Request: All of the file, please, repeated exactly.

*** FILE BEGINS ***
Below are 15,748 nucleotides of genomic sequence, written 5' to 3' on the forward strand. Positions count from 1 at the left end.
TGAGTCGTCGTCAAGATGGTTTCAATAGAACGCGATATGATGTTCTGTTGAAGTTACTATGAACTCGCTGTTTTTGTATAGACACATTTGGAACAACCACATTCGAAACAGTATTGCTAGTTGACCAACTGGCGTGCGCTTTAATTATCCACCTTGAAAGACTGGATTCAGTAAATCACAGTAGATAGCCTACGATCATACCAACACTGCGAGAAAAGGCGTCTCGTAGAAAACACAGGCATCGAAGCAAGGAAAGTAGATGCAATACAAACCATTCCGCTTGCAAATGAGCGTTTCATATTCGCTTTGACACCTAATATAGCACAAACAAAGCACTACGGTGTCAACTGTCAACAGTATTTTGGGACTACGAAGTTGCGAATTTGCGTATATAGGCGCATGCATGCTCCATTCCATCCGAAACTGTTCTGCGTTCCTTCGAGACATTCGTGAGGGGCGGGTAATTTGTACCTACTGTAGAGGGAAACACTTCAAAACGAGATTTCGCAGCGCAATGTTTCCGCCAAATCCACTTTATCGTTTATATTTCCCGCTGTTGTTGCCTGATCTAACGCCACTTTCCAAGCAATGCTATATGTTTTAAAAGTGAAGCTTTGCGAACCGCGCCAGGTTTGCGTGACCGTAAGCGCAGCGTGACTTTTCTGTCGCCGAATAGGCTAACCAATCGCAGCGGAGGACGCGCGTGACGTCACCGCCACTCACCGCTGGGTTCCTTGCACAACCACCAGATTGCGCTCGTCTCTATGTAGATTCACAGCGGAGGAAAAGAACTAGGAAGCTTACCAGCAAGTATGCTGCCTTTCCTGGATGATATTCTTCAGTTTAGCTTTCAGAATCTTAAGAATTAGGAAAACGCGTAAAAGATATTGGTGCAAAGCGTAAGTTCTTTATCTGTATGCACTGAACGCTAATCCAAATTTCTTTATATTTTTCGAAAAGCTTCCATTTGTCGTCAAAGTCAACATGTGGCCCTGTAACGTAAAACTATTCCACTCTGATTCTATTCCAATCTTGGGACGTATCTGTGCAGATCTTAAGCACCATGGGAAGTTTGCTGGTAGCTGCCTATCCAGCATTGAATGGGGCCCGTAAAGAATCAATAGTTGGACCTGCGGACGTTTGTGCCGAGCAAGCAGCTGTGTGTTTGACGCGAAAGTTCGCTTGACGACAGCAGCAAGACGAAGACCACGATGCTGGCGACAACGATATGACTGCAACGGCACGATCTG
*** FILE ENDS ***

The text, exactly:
Below are 15,748 nucleotides of genomic sequence, written 5' to 3' on the forward strand. Positions count from 1 at the left end.
TGAGTCGTCGTCAAGATGGTTTCAATAGAACGCGATATGATGTTCTGTTGAAGTTACTATGAACTCGCTGTTTTTGTATAGACACATTTGGAACAACCACATTCGAAACAGTATTGCTAGTTGACCAACTGGCGTGCGCTTTAATTATCCACCTTGAAAGACTGGATTCAGTAAATCACAGTAGATAGCCTACGATCATACCAACACTGCGAGAAAAGGCGTCTCGTAGAAAACACAGGCATCGAAGCAAGGAAAGTAGATGCAATACAAACCATTCCGCTTGCAAATGAGCGTTTCATATTCGCTTTGACACCTAATATAGCACAAACAAAGCACTACGGTGTCAACTGTCAACAGTATTTTGGGACTACGAAGTTGCGAATTTGCGTATATAGGCGCATGCATGCTCCATTCCATCCGAAACTGTTCTGCGTTCCTTCGAGACATTCGTGAGGGGCGGGTAATTTGTACCTACTGTAGAGGGAAACACTTCAAAACGAGATTTCGCAGCGCAATGTTTCCGCCAAATCCACTTTATCGTTTATATTTCCCGCTGTTGTTGCCTGATCTAACGCCACTTTCCAAGCAATGCTATATGTTTTAAAAGTGAAGCTTTGCGAACCGCGCCAGGTTTGCGTGACCGTAAGCGCAGCGTGACTTTTCTGTCGCCGAATAGGCTAACCAATCGCAGCGGAGGACGCGCGTGACGTCACCGCCACTCACCGCTGGGTTCCTTGCACAACCACCAGATTGCGCTCGTCTCTATGTAGATTCACAGCGGAGGAAAAGAACTAGGAAGCTTACCAGCAAGTATGCTGCCTTTCCTGGATGATATTCTTCAGTTTAGCTTTCAGAATCTTAAGAATTAGGAAAACGCGTAAAAGATATTGGTGCAAAGCGTAAGTTCTTTATCTGTATGCACTGAACGCTAATCCAAATTTCTTTATATTTTTCGAAAAGCTTCCATTTGTCGTCAAAGTCAACATGTGGCCCTGTAACGTAAAACTATTCCACTCTGATTCTATTCCAATCTTGGGACGTATCTGTGCAGATCTTAAGCACCATGGGAAGTTTGCTGGTAGCTGCCTATCCAGCATTGAATGGGGCCCGTAAAGAATCAATAGTTGGACCTGCGGACGTTTGTGCCGAGCAAGCAGCTGTGTGTTTGACGCGAAAGTTCGCTTGACGACAGCAGCAAGACGAAGACCACGATGCTGGCGACAACGATATGACTGCAACGGCACGATCTG